I Saw The Seinfeld In this game we put our VIPs, The Milk Carton Kids, on the same team. Kenneth describes famous Seinfeld catchphrases to Joey, who must guess the line.

I Saw The Seinfeld

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It's time to play game with our very important puzzlers. Let's bring back The Milk Carton Kids.



EISENBERG: Are you guys excited for your game?

PATTENGALE: I'm nervous, I guess.

EISENBERG: No, you shouldn't be nervous. Joey are you nervous?

JOEY RYAN: Terrified.


EISENBERG: Now, right now Joey, you live in LA, but Kenneth, you live in New York and Nashville?

PATTENGALE: Yeah, here - yeah, here in New York.

EISENBERG: How does that work for collaborating and rehearsing and working together? Do you do it over Skype, or...

PATTENGALE: No. We're just on tour a lot so it's a nice break from one another when we go to our - it's like retreating to our separate corners.

EISENBERG: (Laughter). Being in a duo is a delicate dance. So how do you work out the collaboration, the credit, the veto power?

PATTENGALE: I think different duos, or couples even, have different styles of relating to each other. We have a very antagonistic style, and we've allowed a no holds barred approach to, you know, our creativity. And we've also granted each other mutual veto power over all decisions - creative and business. So there's a lot of filibustering.


EISENBERG: Things rarely move forward, or do they always move forward?

PATTENGALE: We are pretty productive fighters.

EISENBERG: And when you're on tour amusing yourselves in between shows, do you guys play games in the tour van, hotels?




PATTENGALE: We do. One time, Joey's wife came on tour with us. She flew to Montreal, and we had to drive from Montreal to Toronto. And Joey and I argued about telephone poles for six hours.


EISENBERG: How much is there to argue about?

PATTENGALE: Six hours' worth.

RYAN: You Canadians have different telephone poles. The ones that were along the highway that we were driving on seemed to be composed of some sort of synthetic material or, like, metal or, like, carbon fiber even. Whereas ours are - just look like trees with the branches chopped off.


RYAN: And I was saying, look, those - they have more - they even have more advanced telephone poles here. And Kenneth said, those aren't more advanced.


JONATHAN COULTON, BYLINE: That took six hours?


PATTENGALE: I'm a slow speaker.


RYAN: You would think that would be all there is to say on the topic.

PATTENGALE: You know, structurally, they're sort of the same thing.


PATTENGALE: They achieve the same purpose.

EISENBERG: I totally understand how time flies by when you guys are on the road.


EISENBERG: Joey you told us that you're really into "Seinfeld."

RYAN: Kenneth told you that I'm an expert in "Seinfeld," but really, I'm just into "Seinfeld."



EISENBERG: OK, well, one of you is in luck. Kenneth how much do you know about "Seinfeld?"



PATTENGALE: Well, not nothing. It's just - invariably, most conversations end with Joey telling a "Seinfeld" story.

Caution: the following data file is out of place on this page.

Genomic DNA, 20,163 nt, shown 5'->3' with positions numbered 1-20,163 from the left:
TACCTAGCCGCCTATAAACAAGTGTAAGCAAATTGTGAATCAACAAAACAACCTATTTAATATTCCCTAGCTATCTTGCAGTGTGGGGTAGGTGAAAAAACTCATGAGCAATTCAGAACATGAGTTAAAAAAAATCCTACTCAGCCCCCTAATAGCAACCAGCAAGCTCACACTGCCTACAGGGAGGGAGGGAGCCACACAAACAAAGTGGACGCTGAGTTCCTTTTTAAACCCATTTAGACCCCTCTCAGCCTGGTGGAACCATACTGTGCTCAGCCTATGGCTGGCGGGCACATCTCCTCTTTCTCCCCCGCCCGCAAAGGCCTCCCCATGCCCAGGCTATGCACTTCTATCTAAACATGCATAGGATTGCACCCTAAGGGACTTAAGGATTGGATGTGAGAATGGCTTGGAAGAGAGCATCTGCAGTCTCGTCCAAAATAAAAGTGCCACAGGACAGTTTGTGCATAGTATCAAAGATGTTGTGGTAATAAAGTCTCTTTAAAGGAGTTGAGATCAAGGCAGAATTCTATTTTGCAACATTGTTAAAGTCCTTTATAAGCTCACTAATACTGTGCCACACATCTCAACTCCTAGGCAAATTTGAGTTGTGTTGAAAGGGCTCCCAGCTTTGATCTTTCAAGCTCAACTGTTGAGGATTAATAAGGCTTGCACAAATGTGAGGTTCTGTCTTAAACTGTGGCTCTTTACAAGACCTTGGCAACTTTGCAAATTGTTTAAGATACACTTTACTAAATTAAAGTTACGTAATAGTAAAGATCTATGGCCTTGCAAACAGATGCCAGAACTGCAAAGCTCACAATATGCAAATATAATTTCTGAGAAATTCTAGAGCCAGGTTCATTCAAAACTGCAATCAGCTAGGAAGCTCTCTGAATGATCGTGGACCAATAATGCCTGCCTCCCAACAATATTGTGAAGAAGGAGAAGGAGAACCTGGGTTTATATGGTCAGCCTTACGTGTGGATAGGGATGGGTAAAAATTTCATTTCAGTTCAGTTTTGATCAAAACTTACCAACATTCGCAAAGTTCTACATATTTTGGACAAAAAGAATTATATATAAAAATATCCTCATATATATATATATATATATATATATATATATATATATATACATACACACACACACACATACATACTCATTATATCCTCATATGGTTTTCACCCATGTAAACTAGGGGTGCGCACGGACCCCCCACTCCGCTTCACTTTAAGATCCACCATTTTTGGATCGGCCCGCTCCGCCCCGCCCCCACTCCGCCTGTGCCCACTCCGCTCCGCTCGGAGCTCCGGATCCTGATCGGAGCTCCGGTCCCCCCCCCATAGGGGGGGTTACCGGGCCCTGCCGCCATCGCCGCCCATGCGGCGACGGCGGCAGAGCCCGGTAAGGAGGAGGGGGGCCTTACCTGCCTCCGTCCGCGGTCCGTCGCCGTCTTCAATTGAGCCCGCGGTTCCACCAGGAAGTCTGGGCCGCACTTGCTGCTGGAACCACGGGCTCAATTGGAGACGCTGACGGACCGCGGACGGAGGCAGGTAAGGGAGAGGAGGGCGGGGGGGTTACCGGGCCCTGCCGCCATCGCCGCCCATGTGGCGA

PATTENGALE: So I sort of know it haphazardly.

EISENBERG: (Laughter) OK. So we're going to give you a list of famous "Seinfeld" catchphrases.


EISENBERG: You have to describe them to Joey. He has to guess the phrase. And the catch in this is that you can't say any of the big words in the phrase. So if the phrase is puffy shirt, you can't say the words puffy or shirt. If...

PATTENGALE: Now, is there a time limit here?

EISENBERG: Yeah, you're going to have two minutes, and if you get stuck, you can pass...

PATTENGALE: I can pass.

EISENBERG: ...And just go to the next one.


EISENBERG: Yeah. So two minutes on the clock. You ready?


EISENBERG: All right.

PATTENGALE: ...I think so.

EISENBERG: Let's go.

PATTENGALE: You can't have the thing that you like to eat for lunch because I am a angry dude.

RYAN: No soup for you.


PATTENGALE: (Laughter). I am an expert of the place in which I live.

RYAN: Master of my domain.


PATTENGALE: This person who would be filthy and smelly is probably one who would be - if they needed a bath, and you - and you use these thing, they would be one who was capable of being...

RYAN: Sponge-worthy?




PATTENGALE: A person who, not once, but twice would put their vegetables in...

RYAN: A double dipper.



PATTENGALE: How do you do this one?


PATTENGALE: And this, and this, and this.

RYAN: Yada, yada, yada.




EISENBERG: That was - I mean, I've got to tell you, we weren't sure how it was going to work out with one person, the other person maybe - but it worked out amazing.

PATTENGALE: That was very good.

EISENBERG: That was fantastic.


EISENBERG: And before we release you we would really love you to play one more song for us.


THE MILK CARTON KIDS: (Singing) On a city train headed down the line, and faces of the strangers show the passing of the time. History is hanging as a picture in a frame. Everywhere we go, we are the child of where we came. Itty-bitty little baby, cry with all your might. Darkened by the daytime in a city full of lights. Blind to insurrection but in battle all the same. Everywhere we go, we are the child of where we came. Everywhere we go, we are the child of where we came. Everywhere we go, we are the child of where we came.


EISENBERG: One more time for The Milk Carton Kids.


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